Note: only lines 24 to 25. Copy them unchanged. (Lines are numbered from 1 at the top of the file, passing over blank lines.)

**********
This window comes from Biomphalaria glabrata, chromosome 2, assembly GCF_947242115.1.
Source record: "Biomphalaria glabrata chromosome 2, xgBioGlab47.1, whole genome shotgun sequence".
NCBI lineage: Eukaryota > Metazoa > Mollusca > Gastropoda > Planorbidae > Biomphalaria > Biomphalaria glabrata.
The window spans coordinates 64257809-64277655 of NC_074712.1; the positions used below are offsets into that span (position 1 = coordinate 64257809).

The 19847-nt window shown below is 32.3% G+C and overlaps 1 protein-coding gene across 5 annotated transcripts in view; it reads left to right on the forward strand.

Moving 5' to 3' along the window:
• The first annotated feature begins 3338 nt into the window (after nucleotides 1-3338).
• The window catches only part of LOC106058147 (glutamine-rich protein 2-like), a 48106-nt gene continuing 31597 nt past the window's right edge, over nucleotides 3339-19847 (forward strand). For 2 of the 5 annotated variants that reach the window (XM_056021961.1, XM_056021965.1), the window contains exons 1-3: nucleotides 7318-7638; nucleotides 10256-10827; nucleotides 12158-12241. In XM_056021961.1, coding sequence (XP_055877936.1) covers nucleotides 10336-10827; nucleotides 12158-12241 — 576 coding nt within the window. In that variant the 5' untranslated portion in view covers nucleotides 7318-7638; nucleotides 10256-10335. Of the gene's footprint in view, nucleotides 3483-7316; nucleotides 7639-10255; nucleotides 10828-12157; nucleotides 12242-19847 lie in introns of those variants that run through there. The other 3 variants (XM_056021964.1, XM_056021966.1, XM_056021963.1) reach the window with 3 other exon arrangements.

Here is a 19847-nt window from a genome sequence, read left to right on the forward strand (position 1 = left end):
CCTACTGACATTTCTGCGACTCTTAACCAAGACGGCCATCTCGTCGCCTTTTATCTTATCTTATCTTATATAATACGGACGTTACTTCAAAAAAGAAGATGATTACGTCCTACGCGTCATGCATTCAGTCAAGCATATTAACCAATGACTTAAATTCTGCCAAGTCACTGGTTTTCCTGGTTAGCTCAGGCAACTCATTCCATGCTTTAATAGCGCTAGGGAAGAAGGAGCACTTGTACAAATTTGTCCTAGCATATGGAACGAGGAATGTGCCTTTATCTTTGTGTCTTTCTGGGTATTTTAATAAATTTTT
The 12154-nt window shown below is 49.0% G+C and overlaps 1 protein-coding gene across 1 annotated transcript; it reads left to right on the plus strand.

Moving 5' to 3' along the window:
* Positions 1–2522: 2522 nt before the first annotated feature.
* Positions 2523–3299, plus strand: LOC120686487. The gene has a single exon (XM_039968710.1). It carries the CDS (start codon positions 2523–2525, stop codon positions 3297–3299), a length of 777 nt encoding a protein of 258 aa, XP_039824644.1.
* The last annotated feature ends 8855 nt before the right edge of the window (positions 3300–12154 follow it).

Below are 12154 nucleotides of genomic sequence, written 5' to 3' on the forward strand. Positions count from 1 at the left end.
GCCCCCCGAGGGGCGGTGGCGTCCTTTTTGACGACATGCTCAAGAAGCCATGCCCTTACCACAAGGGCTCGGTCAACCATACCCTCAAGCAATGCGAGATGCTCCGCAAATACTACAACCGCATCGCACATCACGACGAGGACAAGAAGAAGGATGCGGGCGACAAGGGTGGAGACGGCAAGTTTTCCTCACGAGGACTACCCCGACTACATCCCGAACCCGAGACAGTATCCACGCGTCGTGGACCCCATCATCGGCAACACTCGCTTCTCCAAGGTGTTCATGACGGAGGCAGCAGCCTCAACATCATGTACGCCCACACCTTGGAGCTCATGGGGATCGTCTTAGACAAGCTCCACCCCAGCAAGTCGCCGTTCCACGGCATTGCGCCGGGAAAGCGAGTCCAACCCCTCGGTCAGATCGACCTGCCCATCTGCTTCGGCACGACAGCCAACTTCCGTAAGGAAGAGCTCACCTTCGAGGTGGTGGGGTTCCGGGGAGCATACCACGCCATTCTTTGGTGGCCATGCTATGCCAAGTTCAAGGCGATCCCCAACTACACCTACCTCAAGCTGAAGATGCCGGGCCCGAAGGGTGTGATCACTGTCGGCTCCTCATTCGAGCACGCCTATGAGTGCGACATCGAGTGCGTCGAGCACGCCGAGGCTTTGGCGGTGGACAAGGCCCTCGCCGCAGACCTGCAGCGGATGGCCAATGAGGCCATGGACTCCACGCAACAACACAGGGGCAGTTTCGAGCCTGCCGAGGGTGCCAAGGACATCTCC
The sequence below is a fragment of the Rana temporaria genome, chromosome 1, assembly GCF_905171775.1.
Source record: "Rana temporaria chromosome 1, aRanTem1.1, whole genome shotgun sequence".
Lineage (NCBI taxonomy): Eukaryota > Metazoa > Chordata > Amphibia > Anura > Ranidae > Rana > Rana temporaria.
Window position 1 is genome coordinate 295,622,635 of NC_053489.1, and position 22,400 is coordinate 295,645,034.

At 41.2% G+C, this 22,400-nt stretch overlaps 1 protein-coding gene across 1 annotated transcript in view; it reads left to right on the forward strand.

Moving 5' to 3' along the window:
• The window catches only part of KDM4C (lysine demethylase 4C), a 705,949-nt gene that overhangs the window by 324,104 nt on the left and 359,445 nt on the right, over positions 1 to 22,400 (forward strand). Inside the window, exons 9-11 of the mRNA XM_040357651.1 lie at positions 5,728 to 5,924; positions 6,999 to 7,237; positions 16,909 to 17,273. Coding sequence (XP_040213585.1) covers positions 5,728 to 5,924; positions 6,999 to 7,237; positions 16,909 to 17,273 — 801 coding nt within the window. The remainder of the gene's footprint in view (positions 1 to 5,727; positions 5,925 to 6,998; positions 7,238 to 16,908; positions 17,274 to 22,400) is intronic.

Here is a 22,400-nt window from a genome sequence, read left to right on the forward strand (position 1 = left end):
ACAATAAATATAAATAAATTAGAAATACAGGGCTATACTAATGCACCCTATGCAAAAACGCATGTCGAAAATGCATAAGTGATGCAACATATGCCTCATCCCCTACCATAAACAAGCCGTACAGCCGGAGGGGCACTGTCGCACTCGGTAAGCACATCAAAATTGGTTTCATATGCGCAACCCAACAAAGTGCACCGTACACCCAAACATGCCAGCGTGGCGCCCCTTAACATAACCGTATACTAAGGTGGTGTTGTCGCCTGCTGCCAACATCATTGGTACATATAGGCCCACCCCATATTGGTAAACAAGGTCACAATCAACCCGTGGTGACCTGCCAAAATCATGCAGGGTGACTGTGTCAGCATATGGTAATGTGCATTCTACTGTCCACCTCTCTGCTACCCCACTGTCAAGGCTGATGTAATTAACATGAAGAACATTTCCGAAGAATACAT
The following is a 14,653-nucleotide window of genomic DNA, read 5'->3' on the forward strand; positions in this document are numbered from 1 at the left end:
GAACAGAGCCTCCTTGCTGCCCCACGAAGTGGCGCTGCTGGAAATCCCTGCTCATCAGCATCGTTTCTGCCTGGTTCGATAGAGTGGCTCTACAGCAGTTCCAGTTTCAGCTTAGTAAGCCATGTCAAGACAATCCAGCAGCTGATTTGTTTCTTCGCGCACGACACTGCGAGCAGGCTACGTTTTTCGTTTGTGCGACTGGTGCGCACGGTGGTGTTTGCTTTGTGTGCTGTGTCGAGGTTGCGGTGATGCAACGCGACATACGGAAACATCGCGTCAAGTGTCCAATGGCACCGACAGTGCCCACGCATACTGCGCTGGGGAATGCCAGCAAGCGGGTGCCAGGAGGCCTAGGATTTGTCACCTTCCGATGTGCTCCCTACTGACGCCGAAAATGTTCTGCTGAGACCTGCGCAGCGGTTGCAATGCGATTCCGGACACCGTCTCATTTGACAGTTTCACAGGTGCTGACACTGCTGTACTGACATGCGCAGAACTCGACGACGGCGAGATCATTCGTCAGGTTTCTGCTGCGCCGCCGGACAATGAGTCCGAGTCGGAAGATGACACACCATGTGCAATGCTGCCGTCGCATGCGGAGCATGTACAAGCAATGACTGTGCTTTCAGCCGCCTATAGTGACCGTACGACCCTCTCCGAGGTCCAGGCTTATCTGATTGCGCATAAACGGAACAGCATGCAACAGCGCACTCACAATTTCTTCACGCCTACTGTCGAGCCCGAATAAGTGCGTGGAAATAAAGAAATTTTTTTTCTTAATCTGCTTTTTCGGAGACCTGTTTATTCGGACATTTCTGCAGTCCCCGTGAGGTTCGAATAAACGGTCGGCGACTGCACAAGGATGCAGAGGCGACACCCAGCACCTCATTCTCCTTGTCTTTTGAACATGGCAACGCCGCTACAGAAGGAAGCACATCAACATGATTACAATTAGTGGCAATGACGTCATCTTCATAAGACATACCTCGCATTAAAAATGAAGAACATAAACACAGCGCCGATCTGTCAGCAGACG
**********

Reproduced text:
• The window catches only part of KDM4C (lysine demethylase 4C), a 705,949-nt gene that overhangs the window by 324,104 nt on the left and 359,445 nt on the right, over positions 1 to 22,400 (forward strand). Inside the window, exons 9-11 of the mRNA XM_040357651.1 lie at positions 5,728 to 5,924; positions 6,999 to 7,237; positions 16,909 to 17,273. Coding sequence (XP_040213585.1) covers positions 5,728 to 5,924; positions 6,999 to 7,237; positions 16,909 to 17,273 — 801 coding nt within the window. The remainder of the gene's footprint in view (positions 1 to 5,727; positions 5,925 to 6,998; positions 7,238 to 16,908; positions 17,274 to 22,400) is intronic.

Here is a 22,400-nt window from a genome sequence, read left to right on the forward strand (position 1 = left end):